Cultural Diversity

Learning Objectives

  1. Define subculture and counterculture and give one example of each.

Material and nonmaterial cultures often make sense only in the context of a given society. If that is true, then it is important for outsiders to become familiar with other societies and to appreciate their cultural differences. These differences are often referred to as cultural diversity. Cultural diversity also occurs within a single society, where subcultures and countercultures can both exist.

High Culture and Popular Culture

Do you prefer listening to opera or hip hop music? Do you like watching horse racing or NASCAR? Do you read books of poetry or celebrity magazines? In each pair, one type of entertainment is considered high-brow and the other low-brow. Sociologists use the term high culture to describe the pattern of cultural experiences and attitudes that exist in the highest class segments of a society. People often associate high culture with intellectualism, political power, and prestige. In America, high culture also tends to be associated with wealth. Events considered high culture can be expensive and formal—attending a ballet, seeing a play, or listening to a live symphony performance.

The term popular culture refers to the pattern of cultural experiences and attitudes that exist in mainstream society and are accessible to most people. Popular culture events might include a parade, a baseball game, or the season finale of a television show. Rock and pop music—“pop” is short for “popular”—are part of popular culture. Popular culture is often expressed and spread via commercial media such as radio, television, movies, the music industry, publishers, and corporate-run websites.

Although high culture may be viewed as superior to popular culture, the labels of high culture and popular culture vary over time and place. Shakespearean plays, considered pop culture when they were written, are now part of our society’s high culture.

Subculture and Counterculture

subculture is just what it sounds like—a smaller cultural group within a larger culture; people of a subculture are part of the larger culture but also share a specific identity within a smaller group.

Thousands of subcultures exist within the United States. Ethnic and racial groups share the language, food, and customs of their heritage. Other subcultures are united by shared experiences. Some subcultures are formed by members who possess traits or preferences that differ from the majority of a society’s population. In the United States, adolescents often form subcultures to develop a shared youth identity. Alcoholics Anonymous offers support to those suffering from alcoholism. But even as members of a subculture band together, they still identify with and participate in the larger society.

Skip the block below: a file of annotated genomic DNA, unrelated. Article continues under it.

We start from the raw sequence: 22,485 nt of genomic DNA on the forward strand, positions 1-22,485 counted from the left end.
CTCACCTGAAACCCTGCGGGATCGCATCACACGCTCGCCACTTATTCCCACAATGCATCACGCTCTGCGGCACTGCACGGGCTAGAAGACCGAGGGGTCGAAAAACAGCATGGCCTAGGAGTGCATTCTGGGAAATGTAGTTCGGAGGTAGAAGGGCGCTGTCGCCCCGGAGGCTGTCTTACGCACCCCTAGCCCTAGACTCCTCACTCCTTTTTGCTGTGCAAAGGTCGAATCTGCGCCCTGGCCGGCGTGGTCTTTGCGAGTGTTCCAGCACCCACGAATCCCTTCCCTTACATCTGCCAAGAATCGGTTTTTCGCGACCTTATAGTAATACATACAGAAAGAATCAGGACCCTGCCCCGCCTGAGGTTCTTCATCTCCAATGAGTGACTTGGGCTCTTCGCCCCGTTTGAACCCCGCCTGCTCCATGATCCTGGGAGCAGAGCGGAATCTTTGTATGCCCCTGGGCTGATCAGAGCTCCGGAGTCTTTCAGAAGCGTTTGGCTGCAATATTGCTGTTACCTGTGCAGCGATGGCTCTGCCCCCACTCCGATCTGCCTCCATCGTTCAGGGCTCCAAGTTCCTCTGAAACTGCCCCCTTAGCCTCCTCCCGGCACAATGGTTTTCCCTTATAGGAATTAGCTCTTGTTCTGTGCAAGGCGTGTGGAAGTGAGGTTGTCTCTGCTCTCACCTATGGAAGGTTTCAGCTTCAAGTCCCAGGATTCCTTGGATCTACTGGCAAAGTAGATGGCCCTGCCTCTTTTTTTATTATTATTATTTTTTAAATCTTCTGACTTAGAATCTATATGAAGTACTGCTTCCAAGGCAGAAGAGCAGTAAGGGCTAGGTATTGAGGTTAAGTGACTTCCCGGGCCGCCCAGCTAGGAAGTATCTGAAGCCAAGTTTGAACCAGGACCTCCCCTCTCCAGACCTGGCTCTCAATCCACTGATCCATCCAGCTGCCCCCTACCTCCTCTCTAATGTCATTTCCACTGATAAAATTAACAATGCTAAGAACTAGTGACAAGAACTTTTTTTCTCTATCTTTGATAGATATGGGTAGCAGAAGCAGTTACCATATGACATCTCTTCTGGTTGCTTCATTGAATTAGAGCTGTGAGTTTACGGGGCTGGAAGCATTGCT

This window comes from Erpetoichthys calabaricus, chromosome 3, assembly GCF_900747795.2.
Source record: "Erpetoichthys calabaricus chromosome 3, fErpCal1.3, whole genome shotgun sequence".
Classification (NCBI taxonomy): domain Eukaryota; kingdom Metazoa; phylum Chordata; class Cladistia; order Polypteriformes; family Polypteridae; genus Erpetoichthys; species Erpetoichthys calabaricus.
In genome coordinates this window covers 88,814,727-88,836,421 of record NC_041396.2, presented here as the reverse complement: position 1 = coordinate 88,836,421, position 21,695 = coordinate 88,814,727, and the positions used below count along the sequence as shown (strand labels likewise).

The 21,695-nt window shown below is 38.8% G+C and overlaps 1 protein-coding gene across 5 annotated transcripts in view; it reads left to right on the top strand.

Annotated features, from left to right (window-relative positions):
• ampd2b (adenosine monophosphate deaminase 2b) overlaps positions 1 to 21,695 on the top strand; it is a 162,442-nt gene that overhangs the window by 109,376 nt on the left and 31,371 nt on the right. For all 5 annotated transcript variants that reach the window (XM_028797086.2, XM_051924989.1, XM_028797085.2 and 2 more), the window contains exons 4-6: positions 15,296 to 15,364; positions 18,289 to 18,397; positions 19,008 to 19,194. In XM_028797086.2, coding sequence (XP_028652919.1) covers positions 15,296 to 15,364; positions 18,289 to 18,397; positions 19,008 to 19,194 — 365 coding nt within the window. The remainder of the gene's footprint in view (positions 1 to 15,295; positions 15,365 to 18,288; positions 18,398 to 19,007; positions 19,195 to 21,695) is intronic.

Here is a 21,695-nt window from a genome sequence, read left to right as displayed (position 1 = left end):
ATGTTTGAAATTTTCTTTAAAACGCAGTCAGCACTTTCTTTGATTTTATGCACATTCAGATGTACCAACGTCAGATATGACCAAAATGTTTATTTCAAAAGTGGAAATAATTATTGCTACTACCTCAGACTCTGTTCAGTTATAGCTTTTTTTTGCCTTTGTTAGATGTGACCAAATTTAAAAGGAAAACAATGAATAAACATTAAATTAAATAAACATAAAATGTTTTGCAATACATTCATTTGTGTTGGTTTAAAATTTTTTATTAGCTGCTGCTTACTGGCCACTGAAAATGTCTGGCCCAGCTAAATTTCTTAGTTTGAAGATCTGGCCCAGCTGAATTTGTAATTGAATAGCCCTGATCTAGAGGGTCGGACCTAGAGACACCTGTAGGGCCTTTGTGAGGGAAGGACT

An Amish family on a walk

The Amish in the United States are a subculture that shuns electricity and many other modern conveniences.

Sociologists distinguish subcultures from countercultures, which are a type of subculture that rejects some of the larger culture’s norms and values. In contrast to subcultures, which operate relatively smoothly within the larger society, countercultures might actively defy larger society by developing their own set of rules and norms to live by, sometimes even creating communities that operate outside of greater society.

Cultural Change

Culture is always evolving. Moreover, new things are added to material culture every day, and they affect nonmaterial culture as well. Cultures change when something new (say, railroads or smartphones) opens up new ways of living and when new ideas enter a culture (say, as a result of travel or globalization).

Innovation: Discovery and Invention

An innovation refers to an object or concept’s initial appearance in society—it’s innovative because it is markedly new. There are two ways to come across an innovative object or idea: discover it or invent it. Discoveries make known previously unknown but existing aspects of reality. In 1610, when Galileo looked through his telescope and discovered Saturn, the planet was already there, but until then, no one had known about it. Inventions result when something new is formed from existing objects or concepts—when things are put together in an entirely new manner.

Consider the introduction of modern communication technology, such as mobile phones and smartphones. As more and more people began carrying these devices, phone conversations no longer were restricted to homes, offices, and phone booths. People on trains, in restaurants, and in other public places became annoyed by listening to one-sided conversations. Norms were needed for cell phone use. Some people pushed for the idea that those who are out in the world should pay attention to their companions and surroundings. However, technology enabled a workaround: texting, which enables quiet communication and has surpassed phoning as the chief way to meet today’s highly valued ability to stay in touch anywhere, everywhere.